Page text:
Saturday, August 20, 2011

Just call me Laura

When I was a girl I loved - I mean really loved - the Little House books by Laura Ingalls Wilder. I don't have a lot of memories of my childhood, but one that stands out clearly is the day my parents brought home a Little House boxed set for me. I had been a fervent fan for at least a year before that, and had read every one of those books. But to own them all - I can't articulate how rich that made me feel.

I still have those books - me, the one who ruthlessly pares down my belongings every time I move, and who has moved twenty-two times since then, between four different provinces. The box is long gone, and the books are more than a little worse for wear, but I know exactly where they are on the shelf. Those books will be with me forever.

My nine-year old imagination was dominated by those books. I played Little House on the Prairie and made pioneer dresses for my dolls. I had a rag rug in my bedroom, and a washstand, and I dreamed of the day I would have a basin and pitcher to go with them.

I was captivated by the self-sufficiency of Laura's family. Her ma made soap and cheese and bread and sewed clothes. Her pa grew wheat and chopped firewood and built houses from logs and sod. That wasn't all of the attraction for me - I knew all about the magic of homemade music at night by the fire - after all, I learned all fifty-seven verses of "The Fox Went Out One Chilly Night" at my own father's knee as he strummed a guitar in front of a campfire. I knew about the sense of safety and security that came from being with all my family under one roof - in my case it was the canvas roof of a tent when we went camping. But the resourcefulness, the ability to make things instead of buying them - those were awe-inspiring to a nine-year-old and still are forty years later.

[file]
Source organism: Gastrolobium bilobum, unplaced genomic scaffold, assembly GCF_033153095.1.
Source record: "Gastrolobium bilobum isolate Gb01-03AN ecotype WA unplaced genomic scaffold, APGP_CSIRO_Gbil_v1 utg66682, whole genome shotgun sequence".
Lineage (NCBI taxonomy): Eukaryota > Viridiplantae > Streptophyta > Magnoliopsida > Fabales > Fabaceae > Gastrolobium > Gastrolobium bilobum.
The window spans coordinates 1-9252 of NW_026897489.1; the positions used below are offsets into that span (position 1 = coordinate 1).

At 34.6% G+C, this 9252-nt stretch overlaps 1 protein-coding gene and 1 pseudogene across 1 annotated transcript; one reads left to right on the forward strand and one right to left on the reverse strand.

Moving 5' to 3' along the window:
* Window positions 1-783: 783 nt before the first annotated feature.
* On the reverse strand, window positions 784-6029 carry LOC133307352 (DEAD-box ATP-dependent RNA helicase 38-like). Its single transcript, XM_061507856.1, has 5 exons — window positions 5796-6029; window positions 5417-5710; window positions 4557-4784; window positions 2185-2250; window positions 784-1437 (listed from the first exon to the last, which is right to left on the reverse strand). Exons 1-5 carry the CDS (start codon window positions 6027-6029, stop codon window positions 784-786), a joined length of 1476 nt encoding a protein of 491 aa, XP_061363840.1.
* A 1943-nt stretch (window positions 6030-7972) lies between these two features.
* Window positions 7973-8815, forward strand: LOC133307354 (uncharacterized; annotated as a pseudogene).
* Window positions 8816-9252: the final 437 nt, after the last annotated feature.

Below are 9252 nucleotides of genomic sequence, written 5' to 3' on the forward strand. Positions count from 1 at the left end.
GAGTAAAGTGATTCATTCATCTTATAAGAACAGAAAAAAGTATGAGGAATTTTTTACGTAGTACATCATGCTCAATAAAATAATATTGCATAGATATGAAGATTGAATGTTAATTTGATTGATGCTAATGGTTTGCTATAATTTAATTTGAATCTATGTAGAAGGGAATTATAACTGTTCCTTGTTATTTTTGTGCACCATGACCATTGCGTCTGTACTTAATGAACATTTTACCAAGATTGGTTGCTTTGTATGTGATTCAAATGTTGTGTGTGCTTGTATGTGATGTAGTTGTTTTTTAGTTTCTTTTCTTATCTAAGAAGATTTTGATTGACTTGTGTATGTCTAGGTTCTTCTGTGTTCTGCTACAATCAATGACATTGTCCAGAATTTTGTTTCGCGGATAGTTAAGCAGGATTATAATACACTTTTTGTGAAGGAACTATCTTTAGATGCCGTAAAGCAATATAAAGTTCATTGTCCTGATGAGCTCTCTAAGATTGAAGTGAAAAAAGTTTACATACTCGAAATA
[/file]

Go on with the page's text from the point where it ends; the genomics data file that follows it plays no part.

So maybe I've been channeling my inner Laura these last couple of weeks. When I look on the porch there are onions and garlic I grew and harvested drying in the summer heat. In the cold cellar are the first of the potatoes, still dusted with dirt and wrapped up in paper bags. On the shelves in the storage room are jars of pickled beets, Victorian barbeque sauce made with rhubarb, blueberry and rhubarb chutneys, gooseberry and lavender jellies, bumbleberry, blueberry and rhubarb jams. Curing on the table in the dining room are my first two batches of handmade soap, and the third, made this morning, is cooling in the milk cartons I used as molds. The first round of tomato sauce is processing in the canner as I write, and in the crock on the counter is my inaugural attempt at sauerkraut, tasting wonderful but still needing a bit more mellowing.

There are good, practical reasons to do all of this. But somehow food security issues and reducing footprints and food budgets don't explain all the deep pleasure I get from growing and canning and making.

I think, when it comes down to it, I have Laura to thank.


~Kim at Golden Pines~ said...

And I have you to thank for inspiring and reminding me to become more self sufficient! Laura would be proud!! :-))

Natalie said...

Lovely, lovely, lovely reflections.